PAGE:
Pervasive Developmental Disorders (PDD)


Also called: PDD


Pervasive developmental disorders (PDDs) are neurological disorders that affect a person’s ability to interact socially and communicate with others. Typical signs include self-isolation, refusal to make eye contact or respond to others, and repetitive movement (e.g., arm-flapping, rocking, head-banging). Mental retardation and cognitive impairment may also occur.

PDDs are usually identified during childhood and symptoms last a lifetime. Children with a PDD may require supervised care for the rest of their lives, depending on the severity of their disorder.

There are five types of PDDs, including autism, Asperger’s syndrome, pervasive developmental disorder not otherwise specified (sometimes called atypical autism), Rett syndrome and childhood disintegrative disorder. The first three are considered autistic spectrum disorders, although this term has been used to describe all PDDs.

Most causes of PDDs are unknown. Genetics and other factors that affect brain chemistry and development are believed to be involved. For example, a specific gene mutation has been identified in 80 percent of patients with Rett syndrome. Vaccines, parenting style and emotional trauma do not cause PDDs.

If parents suspect their child is not meeting age-appropriate developmental milestones, or the child has lost previously acquired social, language or motor skills, they should consult their child’s pediatrician.

Diagnosing PDDs can be a lengthy process because it may involve specialists (e.g., developmental pediatricians, pediatric neurologists, psychologists, speech therapists) and numerous examinations (e.g., physical examination, neurological

examination). Blood tests and hearing tests may also be performed. In general, however, there is no test that identifies the presence of a PDD – diagnosis is made based on symptoms. Parents should be prepared to provide a thorough list of all their child’s symptoms and when they began.

Although PDDs cannot be cured, parents should work with their child’s pediatrician or team of specialists to develop a treatment plan that may help reduce the child’s symptoms. Early intervention may dramatically reduce social problems faced by these children. Treatment may include behavior therapy, medication, and speech, physical and/or occupational therapy.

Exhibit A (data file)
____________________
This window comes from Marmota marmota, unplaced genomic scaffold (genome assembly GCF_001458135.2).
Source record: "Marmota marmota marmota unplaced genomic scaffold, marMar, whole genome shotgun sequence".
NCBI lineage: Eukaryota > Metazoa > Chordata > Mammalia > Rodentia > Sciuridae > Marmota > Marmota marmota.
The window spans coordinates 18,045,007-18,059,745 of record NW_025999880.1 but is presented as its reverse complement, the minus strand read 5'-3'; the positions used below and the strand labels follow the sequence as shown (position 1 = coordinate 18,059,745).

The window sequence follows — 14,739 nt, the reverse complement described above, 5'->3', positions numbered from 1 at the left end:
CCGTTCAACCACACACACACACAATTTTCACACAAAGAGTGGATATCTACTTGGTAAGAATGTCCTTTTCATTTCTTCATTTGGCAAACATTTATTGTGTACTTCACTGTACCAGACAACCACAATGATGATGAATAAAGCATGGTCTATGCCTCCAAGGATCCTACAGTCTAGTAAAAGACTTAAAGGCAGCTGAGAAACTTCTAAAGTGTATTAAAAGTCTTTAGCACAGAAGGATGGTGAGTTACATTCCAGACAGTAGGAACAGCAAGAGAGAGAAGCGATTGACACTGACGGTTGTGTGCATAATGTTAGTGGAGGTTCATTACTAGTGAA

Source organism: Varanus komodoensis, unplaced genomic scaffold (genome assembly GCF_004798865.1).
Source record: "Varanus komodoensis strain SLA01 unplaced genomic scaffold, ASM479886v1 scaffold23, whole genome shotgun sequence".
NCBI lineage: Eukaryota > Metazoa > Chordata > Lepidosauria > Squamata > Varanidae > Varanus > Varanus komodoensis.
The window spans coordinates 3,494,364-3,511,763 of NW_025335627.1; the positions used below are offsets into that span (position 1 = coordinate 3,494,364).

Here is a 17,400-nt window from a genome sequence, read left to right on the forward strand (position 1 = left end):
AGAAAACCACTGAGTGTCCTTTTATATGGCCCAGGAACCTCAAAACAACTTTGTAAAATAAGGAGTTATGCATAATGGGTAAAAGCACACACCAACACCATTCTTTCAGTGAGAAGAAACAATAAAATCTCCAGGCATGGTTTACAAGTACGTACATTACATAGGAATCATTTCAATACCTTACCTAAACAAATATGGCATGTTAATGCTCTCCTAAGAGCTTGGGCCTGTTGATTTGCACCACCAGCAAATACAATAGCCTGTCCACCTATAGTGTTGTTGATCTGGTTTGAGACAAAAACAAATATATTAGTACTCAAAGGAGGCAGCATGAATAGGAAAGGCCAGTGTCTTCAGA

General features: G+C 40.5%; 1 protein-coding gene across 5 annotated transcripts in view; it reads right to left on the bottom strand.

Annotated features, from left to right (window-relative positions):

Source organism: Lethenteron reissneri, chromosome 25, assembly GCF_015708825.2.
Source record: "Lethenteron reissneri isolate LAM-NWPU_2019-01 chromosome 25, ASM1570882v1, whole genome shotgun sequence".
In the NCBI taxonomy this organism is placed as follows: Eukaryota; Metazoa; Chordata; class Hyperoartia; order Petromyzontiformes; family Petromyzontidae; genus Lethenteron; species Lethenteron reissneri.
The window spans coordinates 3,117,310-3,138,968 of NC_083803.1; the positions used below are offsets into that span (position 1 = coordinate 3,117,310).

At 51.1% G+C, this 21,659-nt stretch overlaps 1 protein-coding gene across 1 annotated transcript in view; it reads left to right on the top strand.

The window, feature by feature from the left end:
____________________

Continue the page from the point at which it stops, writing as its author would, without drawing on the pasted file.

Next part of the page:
Caring for children with PDDs can be an extremely frustrating and stressful experience. There are numerous methods to help parents cope with their child’s PDD, including joining a support group, attending family counseling and applying for financial aid to help lessen the financial burden of long-term care for a child with a PDD.

About pervasive developmental disorders

Pervasive developmental disorders (PDDs) are complex neurological disorders that affect a person’s ability to interact socially and communicate with others. These disorders begin in childhood and last a lifetime. They result in impaired social skills (e.g., difficulty interacting with peers), language (e.g., lack of speech or unresponsiveness) and behavior (e.g., repetitive habits).

There are five PDDs. Three of them are also called autistic spectrum disorders:autism, Asperger’s syndrome and pervasive developmental disorder not otherwise specified (also known as atypical autism). The two other disorders are Rett syndrome and childhood disintegrative disorder,which are much less common than the autistic spectrum disorders. The latter two are defined by periods of normal development followed by the loss of previously acquired social, language and motor skills. In common usage, many people refer to all five PDDs as autistic spectrum disorders. 

Children with PDDs do not follow the typical basic development patterns. For example, most babies babble and point by the age of 12 months, use single words by 16 months of age, and develop two-word phrases on their own by the time they are 2 years old. Children with PDDs do not – or they lose the ability to do so shortly after learning such skills.

Cognitive impairment, including mental retardation, may also occur in children with PDDs. Some forms of PDDs are more likely than others to include cognitive deficits. For example, it is estimated that seven in 10 autistic children are mentally retarded, according to the National Mental Health Association.

Most PDDs are also associated with other conditions. These include tuberous sclerosis complex (genetic condition that can cause mental retardation and the growth of benign tumors in the body), fragile X syndrome (genetic condition that causes mental impairment) and seizure disorders such as epilepsy.

Mental illnesses may also occur in children with PDDs, although sometimes not until a child becomes older and recognizes that they are different from others. These disorders may include depression, anxiety disorders, attention deficit hyperactivity disorder (ADHD), and obsessive-compulsive disorder.